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Application-Layer Security Protocols
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243 244 245 245
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S/MIME Overview S/MIME Functionality Cryptographic Algorithms
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Contents
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S/MIME Messages Enhanced Security Services Interoperability Secure Electronic Transaction (SET) Business Requirements SET Features SET Participants Dual Signatures SET Certificates Payment Processing Summary Real-World Examples 247 252 253 253 254 255 256 257 258 260 264 265
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Hardware Solutions: Overcoming Software Limitations
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267 269 270 270 275 275 276 276 278 279 279 280 281 282 282 285 288 289 291 291
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Cryptographic Accelerators Authentication Tokens Token Form Factors Noncontact Tokens Contact Tokens Smart Cards Smart Card Standards Types of Smart Cards Readers and Terminals JavaCards History and Standards JavaCard Operations Other Java Tokens Biometrics Biometric Systems Overview Recognition Methods Biometric Accuracy Combining Authentication Methods Summary Vendors
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10 Digital Signatures: Beyond Security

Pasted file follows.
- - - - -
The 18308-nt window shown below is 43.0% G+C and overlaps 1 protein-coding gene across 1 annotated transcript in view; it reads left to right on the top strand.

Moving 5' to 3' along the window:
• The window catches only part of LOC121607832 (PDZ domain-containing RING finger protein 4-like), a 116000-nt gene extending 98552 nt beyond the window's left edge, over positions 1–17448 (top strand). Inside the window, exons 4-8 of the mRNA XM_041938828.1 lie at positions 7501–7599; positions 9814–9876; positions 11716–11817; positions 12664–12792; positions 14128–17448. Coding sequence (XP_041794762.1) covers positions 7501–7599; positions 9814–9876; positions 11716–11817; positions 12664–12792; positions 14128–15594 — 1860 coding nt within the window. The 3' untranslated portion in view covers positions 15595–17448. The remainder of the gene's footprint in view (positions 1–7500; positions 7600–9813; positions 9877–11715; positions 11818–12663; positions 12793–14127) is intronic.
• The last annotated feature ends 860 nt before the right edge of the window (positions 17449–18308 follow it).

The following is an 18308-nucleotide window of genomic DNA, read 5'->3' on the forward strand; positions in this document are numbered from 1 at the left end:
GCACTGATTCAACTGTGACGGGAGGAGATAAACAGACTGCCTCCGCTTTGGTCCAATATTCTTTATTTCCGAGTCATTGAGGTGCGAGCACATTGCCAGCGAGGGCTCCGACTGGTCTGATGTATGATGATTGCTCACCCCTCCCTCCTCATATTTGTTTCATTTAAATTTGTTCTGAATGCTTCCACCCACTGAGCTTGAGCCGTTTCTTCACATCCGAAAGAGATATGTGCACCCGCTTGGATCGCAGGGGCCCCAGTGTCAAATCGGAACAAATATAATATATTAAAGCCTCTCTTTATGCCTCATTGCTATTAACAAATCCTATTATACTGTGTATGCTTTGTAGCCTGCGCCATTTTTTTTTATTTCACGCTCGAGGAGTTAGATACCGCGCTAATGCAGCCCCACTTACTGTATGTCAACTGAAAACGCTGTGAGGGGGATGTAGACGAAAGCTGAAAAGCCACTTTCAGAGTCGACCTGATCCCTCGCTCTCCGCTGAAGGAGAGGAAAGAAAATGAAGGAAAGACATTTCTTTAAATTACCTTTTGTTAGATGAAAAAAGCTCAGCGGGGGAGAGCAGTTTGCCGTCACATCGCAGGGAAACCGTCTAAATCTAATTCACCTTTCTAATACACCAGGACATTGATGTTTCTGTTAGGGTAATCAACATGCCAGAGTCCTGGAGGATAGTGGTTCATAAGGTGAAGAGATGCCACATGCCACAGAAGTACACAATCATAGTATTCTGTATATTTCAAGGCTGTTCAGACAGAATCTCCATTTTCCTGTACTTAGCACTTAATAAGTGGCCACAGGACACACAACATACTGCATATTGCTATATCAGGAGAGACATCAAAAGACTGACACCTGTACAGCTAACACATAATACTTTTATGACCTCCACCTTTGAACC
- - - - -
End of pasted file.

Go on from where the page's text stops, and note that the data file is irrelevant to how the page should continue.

Legislative Approaches Legal Guidelines from the American Bar Association Legal Concepts Related to Digital Signatures
AM FL Y
295 295 296
Contents
Nonrepudiation Authentication Written Versus Digital Signatures Requirements for the Use of Digital Signatures Public Key Infrastructures Control of Key Revocation Time-Stamping Current and Pending Legislation The E-SIGN Act Dealing with Legal Uncertainties Summary Real-World Examples
296 298 299 299 300 300 300 302 303 306 307 307
11 Doing It Wrong: The Break-Ins
Measuring Losses Types of Security Threats Unauthorized Disclosure of Data Unauthorized Modification of Data Unauthorized Access Disclosure of Network Traffic Spoofing of Network Traffic Identifying Intruders Insiders Hackers Terrorists Foreign Intelligence Services Hactivists Intruder Knowledge Case Studies Data in Transit Data at Rest Authentication Implementation Information Security: Law Enforcement Summary
309 310 311 311 312 313 314 314 315 315 315 316 316 317 317 317 318 319 320 321 322
12 Doing It Right: Following Standards
Security Services and Mechanisms Authentication
324 324
Contents
Confidentiality Integrity Nonrepudiation Standards, Guidelines, and Regulations The Internet Engineering Task Force ANSI X9 National Institute of Standards and Technology Common Criteria The Health Insurance Portability Act Developer Assistance Insurance Security Research Case Studies Implementation Authentication Data at Rest Data in Transit Summary 326 326 327 327 327 328 328 330 330 331 332 332 333 333 334 335 336 336
Appendix A Bits, Bytes, Hex, and ASCII Appendix B A Layman s Guide to a Subset of ASN.1, BER, and DER Appendix C Further Technical Details Index
339 347 387 407
Credits